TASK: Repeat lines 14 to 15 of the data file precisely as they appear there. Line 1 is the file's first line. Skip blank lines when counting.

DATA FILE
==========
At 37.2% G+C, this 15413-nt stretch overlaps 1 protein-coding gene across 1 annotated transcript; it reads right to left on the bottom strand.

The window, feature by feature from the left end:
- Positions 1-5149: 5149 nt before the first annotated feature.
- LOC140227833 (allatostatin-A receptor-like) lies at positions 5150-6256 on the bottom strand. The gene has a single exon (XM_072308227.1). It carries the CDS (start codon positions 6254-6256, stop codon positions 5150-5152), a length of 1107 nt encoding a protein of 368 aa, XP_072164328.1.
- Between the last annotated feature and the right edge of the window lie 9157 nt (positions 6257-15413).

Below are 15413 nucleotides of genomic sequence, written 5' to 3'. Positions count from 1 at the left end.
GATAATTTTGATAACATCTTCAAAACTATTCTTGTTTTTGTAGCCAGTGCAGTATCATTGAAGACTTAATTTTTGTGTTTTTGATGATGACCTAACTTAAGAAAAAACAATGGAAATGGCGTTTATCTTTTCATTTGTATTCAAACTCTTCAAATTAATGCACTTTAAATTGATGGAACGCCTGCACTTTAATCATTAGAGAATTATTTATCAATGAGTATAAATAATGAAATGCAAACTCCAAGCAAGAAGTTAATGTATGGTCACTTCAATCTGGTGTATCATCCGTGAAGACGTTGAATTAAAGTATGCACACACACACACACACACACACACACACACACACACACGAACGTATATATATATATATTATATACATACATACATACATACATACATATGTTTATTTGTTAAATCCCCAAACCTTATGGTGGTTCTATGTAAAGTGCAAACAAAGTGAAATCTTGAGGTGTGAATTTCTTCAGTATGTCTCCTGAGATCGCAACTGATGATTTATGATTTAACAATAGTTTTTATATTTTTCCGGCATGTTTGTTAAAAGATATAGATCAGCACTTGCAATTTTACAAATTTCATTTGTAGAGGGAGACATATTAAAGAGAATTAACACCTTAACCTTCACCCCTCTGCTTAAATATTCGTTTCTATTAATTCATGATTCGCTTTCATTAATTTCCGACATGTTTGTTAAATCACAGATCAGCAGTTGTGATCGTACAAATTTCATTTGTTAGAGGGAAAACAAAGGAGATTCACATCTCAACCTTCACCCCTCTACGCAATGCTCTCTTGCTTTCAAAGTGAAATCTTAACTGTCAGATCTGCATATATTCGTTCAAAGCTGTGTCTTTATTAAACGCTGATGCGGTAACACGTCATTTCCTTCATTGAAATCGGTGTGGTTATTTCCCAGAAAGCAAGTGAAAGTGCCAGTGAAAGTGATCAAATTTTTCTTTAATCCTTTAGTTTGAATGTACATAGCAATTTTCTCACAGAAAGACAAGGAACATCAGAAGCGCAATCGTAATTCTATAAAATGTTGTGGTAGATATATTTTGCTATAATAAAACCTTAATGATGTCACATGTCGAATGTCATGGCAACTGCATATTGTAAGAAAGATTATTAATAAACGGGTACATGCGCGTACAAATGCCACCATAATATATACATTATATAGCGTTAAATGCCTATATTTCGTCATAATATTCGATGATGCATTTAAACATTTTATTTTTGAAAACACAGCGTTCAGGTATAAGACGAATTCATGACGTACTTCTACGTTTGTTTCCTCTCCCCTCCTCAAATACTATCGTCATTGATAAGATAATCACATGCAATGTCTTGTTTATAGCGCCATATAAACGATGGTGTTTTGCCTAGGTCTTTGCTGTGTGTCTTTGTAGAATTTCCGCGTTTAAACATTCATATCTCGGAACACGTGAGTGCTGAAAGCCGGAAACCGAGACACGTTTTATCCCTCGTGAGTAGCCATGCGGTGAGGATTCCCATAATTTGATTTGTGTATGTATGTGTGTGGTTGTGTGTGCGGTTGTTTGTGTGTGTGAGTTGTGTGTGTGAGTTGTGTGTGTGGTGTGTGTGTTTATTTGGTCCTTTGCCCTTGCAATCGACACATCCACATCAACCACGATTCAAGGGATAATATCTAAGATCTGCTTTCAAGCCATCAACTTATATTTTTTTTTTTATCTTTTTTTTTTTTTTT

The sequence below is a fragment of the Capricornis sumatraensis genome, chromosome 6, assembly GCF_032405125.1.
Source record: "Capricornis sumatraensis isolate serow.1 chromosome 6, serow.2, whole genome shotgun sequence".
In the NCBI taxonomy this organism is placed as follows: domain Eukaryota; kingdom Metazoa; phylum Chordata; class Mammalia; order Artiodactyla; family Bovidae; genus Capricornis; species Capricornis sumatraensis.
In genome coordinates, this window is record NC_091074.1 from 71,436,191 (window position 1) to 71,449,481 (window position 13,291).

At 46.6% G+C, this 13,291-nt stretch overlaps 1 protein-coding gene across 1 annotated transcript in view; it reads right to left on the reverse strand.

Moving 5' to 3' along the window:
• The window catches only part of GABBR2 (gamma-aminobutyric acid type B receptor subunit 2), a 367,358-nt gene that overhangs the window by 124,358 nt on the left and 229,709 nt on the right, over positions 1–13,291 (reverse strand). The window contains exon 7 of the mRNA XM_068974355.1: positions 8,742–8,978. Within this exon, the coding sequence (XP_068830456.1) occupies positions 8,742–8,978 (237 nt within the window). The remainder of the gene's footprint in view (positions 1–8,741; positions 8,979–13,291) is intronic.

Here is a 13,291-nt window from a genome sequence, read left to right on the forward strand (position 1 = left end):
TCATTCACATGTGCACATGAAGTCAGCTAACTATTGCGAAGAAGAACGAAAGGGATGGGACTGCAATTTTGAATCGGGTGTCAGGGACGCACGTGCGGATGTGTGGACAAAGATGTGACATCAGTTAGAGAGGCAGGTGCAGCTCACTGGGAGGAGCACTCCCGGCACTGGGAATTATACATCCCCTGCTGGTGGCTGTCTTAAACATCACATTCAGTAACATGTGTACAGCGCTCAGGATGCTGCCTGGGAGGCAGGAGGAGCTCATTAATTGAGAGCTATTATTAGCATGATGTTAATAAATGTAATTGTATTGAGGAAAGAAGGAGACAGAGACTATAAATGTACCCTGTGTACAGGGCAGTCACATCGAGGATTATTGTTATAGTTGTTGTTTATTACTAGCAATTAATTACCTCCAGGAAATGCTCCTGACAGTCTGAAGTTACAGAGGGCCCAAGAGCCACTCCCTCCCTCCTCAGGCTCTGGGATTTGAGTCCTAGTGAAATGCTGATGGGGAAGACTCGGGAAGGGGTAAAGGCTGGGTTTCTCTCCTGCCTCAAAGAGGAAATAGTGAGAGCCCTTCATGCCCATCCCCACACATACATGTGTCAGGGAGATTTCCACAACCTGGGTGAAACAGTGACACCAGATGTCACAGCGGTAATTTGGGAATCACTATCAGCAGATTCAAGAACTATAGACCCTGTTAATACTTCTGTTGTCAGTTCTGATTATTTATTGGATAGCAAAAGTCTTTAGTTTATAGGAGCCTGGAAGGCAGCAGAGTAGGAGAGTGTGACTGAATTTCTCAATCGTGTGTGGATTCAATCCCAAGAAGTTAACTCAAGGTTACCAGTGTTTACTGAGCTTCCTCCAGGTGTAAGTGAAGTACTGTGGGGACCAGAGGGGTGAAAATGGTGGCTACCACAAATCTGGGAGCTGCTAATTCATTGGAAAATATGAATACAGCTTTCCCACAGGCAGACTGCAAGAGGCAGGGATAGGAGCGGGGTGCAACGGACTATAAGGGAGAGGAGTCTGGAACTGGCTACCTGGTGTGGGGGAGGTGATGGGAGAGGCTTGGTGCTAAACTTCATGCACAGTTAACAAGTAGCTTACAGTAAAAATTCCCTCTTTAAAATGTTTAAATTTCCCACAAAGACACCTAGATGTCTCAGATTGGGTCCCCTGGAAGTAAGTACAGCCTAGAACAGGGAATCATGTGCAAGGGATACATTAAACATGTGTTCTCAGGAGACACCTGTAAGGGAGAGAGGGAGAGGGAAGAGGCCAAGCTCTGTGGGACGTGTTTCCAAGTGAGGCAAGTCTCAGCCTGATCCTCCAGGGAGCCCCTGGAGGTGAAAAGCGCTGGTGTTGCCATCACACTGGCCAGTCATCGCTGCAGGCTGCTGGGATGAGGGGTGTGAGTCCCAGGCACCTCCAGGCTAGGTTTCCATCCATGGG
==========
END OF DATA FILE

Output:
• The window catches only part of GABBR2 (gamma-aminobutyric acid type B receptor subunit 2), a 367,358-nt gene that overhangs the window by 124,358 nt on the left and 229,709 nt on the right, over positions 1–13,291 (reverse strand). The window contains exon 7 of the mRNA XM_068974355.1: positions 8,742–8,978. Within this exon, the coding sequence (XP_068830456.1) occupies positions 8,742–8,978 (237 nt within the window). The remainder of the gene's footprint in view (positions 1–8,741; positions 8,979–13,291) is intronic.

Here is a 13,291-nt window from a genome sequence, read left to right on the forward strand (position 1 = left end):